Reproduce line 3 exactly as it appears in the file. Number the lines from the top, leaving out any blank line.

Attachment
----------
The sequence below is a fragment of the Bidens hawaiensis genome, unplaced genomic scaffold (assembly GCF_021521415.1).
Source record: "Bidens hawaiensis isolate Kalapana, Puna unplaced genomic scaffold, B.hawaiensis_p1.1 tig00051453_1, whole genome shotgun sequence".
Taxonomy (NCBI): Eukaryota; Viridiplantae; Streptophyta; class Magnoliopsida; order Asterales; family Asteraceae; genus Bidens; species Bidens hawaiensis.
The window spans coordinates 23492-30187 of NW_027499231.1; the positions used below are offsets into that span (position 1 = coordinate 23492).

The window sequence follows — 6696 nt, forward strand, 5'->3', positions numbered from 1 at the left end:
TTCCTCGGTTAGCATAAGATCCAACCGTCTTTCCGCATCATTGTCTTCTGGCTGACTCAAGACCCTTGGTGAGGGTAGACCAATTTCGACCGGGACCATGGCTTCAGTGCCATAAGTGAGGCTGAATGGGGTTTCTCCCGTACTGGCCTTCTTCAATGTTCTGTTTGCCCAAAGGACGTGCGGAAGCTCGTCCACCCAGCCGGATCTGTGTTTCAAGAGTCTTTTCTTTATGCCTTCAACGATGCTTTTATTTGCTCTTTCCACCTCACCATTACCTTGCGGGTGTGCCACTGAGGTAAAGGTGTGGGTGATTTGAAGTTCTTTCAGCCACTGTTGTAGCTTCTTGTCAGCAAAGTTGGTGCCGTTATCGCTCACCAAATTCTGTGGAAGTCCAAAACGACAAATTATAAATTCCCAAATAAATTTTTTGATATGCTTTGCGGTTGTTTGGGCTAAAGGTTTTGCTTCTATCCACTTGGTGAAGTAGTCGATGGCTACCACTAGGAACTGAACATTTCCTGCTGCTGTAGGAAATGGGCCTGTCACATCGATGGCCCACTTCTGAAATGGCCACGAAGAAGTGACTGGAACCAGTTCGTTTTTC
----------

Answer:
Taxonomy (NCBI): Eukaryota; Viridiplantae; Streptophyta; class Magnoliopsida; order Asterales; family Asteraceae; genus Bidens; species Bidens hawaiensis.